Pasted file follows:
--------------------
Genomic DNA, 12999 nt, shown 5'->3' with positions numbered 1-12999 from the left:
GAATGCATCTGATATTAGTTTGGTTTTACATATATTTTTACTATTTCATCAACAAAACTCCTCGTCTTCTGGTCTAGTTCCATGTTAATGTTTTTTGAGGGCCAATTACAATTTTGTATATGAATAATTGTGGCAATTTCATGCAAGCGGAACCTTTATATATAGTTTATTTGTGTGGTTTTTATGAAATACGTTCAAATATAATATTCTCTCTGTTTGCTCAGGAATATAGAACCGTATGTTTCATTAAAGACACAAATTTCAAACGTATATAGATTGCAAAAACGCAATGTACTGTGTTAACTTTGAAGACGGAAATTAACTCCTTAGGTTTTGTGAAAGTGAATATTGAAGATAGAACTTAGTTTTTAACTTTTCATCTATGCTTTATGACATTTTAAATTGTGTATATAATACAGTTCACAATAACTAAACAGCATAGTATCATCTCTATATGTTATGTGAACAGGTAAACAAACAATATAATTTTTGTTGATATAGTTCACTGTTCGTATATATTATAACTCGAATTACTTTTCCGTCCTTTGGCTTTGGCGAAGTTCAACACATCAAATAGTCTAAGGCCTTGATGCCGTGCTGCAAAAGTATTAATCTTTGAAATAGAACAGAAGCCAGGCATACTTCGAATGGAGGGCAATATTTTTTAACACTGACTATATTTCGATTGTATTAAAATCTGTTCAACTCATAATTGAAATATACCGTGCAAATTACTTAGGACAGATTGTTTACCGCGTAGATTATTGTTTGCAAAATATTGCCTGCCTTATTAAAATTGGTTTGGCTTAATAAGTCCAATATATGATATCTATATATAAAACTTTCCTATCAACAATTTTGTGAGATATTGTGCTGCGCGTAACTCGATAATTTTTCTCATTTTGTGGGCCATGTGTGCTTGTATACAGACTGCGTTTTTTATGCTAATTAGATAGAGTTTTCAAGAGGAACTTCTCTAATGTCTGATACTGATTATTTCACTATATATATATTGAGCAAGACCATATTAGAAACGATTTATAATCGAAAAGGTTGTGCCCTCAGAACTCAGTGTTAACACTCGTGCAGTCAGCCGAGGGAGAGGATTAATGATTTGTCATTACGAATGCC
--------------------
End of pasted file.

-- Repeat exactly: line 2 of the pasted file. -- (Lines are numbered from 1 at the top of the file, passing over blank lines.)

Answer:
GAATGCATCTGATATTAGTTTGGTTTTACATATATTTTTACTATTTCATCAACAAAACTCCTCGTCTTCTGGTCTAGTTCCATGTTAATGTTTTTTGAGGGCCAATTACAATTTTGTATATGAATAATTGTGGCAATTTCATGCAAGCGGAACCTTTATATATAGTTTATTTGTGTGGTTTTTATGAAATACGTTCAAATATAATATTCTCTCTGTTTGCTCAGGAATATAGAACCGTATGTTTCATTAAAGACACAAATTTCAAACGTATATAGATTGCAAAAACGCAATGTACTGTGTTAACTTTGAAGACGGAAATTAACTCCTTAGGTTTTGTGAAAGTGAATATTGAAGATAGAACTTAGTTTTTAACTTTTCATCTATGCTTTATGACATTTTAAATTGTGTATATAATACAGTTCACAATAACTAAACAGCATAGTATCATCTCTATATGTTATGTGAACAGGTAAACAAACAATATAATTTTTGTTGATATAGTTCACTGTTCGTATATATTATAACTCGAATTACTTTTCCGTCCTTTGGCTTTGGCGAAGTTCAACACATCAAATAGTCTAAGGCCTTGATGCCGTGCTGCAAAAGTATTAATCTTTGAAATAGAACAGAAGCCAGGCATACTTCGAATGGAGGGCAATATTTTTTAACACTGACTATATTTCGATTGTATTAAAATCTGTTCAACTCATAATTGAAATATACCGTGCAAATTACTTAGGACAGATTGTTTACCGCGTAGATTATTGTTTGCAAAATATTGCCTGCCTTATTAAAATTGGTTTGGCTTAATAAGTCCAATATATGATATCTATATATAAAACTTTCCTATCAACAATTTTGTGAGATATTGTGCTGCGCGTAACTCGATAATTTTTCTCATTTTGTGGGCCATGTGTGCTTGTATACAGACTGCGTTTTTTATGCTAATTAGATAGAGTTTTCAAGAGGAACTTCTCTAATGTCTGATACTGATTATTTCACTATATATATATTGAGCAAGACCATATTAGAAACGATTTATAATCGAAAAGGTTGTGCCCTCAGAACTCAGTGTTAACACTCGTGCAGTCAGCCGAGGGAGAGGATTAATGATTTGTCATTACGAATGCC